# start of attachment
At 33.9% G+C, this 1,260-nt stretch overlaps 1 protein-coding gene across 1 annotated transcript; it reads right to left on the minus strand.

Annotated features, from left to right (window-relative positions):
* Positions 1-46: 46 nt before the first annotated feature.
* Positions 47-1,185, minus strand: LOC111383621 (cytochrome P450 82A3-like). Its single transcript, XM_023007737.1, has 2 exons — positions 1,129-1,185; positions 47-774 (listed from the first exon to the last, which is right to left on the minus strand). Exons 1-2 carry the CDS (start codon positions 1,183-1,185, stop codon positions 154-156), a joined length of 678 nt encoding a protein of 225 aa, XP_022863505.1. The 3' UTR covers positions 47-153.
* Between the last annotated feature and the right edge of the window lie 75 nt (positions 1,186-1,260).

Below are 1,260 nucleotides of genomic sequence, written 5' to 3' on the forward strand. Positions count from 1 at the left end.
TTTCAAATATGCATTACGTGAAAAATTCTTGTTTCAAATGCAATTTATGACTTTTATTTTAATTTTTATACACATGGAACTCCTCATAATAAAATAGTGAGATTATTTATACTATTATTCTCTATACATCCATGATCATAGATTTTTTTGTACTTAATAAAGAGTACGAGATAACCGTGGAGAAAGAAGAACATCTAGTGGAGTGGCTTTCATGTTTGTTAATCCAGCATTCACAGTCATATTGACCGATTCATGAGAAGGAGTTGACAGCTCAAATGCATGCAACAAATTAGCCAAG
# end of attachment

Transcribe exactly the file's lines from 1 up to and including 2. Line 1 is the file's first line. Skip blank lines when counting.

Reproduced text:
At 33.9% G+C, this 1,260-nt stretch overlaps 1 protein-coding gene across 1 annotated transcript; it reads right to left on the minus strand.

Annotated features, from left to right (window-relative positions):